Extraordinary Girls: Meet Joyce, a 16 Year Old Wrestler

By | March 15th, 2011 | 3 comments

I’ve been thinking about all the amazing things girls my age are doing, and I’ve decided to start interviewing teenage girls who break the mold. I’m starting out with Joyce, a sixteen-year-old wrestler on a co-ed team who’s kicking butt!

FL: What made you join the wrestling team?

Actually joining the team started as a joke…then I started actually considering it. I love trying new things, whether it is new food or new activities. I also really love to move around and get exercise, and I felt that wrestling would be a good thing to do in the winter. I’d never played another sport with as much contact as wrestling, and the only other co-ed team that I’d been on was my school track team in 7th and 8th grade (but there was no contact there and I only competed directly against girls.)

FL: Before joining the wrestling team, had you ever heard of women wrestling? What was your impression of female wrestlers?

I realized that women’s wrestling existed but I never really thought about it. I knew that there were a few girls on the team last year, but other than that I thought of it as primarily a guy’s thing. I didn’t really know any female wrestlers other than the girls on the team last year and they all seemed incredibly confident. The picture I had had of women wrestlers was that they were really strong and “butch,” but now when I think about women’s wrestling I associate it with the girls on the team.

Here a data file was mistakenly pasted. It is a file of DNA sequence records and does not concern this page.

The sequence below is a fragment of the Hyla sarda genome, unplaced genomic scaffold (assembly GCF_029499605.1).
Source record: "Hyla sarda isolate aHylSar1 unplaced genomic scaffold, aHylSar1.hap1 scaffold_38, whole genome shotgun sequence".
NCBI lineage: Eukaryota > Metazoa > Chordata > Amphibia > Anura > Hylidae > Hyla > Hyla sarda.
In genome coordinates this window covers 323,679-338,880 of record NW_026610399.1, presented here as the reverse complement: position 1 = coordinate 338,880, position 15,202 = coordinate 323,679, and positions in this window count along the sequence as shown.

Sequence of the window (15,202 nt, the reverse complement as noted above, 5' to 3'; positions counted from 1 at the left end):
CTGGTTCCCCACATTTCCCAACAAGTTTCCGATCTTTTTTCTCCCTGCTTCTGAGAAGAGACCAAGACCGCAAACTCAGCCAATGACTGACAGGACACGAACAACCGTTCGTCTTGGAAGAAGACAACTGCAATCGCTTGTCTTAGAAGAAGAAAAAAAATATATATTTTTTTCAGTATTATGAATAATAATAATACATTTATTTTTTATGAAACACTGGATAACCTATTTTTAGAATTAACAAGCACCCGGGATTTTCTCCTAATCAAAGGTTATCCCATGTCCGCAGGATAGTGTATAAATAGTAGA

FL: Did you have any inhibitions about joining a team with boys?

I did think that it would be a strange experience to be doing such a high contact sport with guys.

A family friend laughed at me when I first brought up that I was considering it. She asked if the team would just be girls and when I told her that I would actually be part of the boys’ team (I think it’s listed under “Boys Wrestling”) she asked if I was concerned about wrestling boys. I actually wasn’t. I’ve always felt incredibly satisfied when I can beat boys at athletic activities (even in 5th grade I used to race and arm wrestle the boys) and I was excited by the idea of a challenge.

She brought up that I would be getting sweaty with teenage boys while wearing very little clothing and the sexual implication sort of bothered me at first. But, I decided that I would be approaching it as a sport, so I wasn’t going to let that concern me. The guys were also getting sweaty in minimal clothing with other guys because they saw it purely as a sport, so why should the fact that I was a girl stop me?

FL: What was your first time wrestling like? What about your first time wrestling a boy?

The first time I wrestled was so intense. It was also the first time I wrestled a boy. I had been practicing and learning moves for about a month. When my coach went down the line-up and read out that he was putting me in, my heart started beating really quickly. I was both incredibly excited and nervous at the same time. The other team didn’t have any girls so I knew I would be wrestling a boy. In practice I was best at defense so I resolved that I would not let myself get pinned even if I couldn’t win. A wrestling match consists of 3 two-minute periods if neither wrestler gets pinned.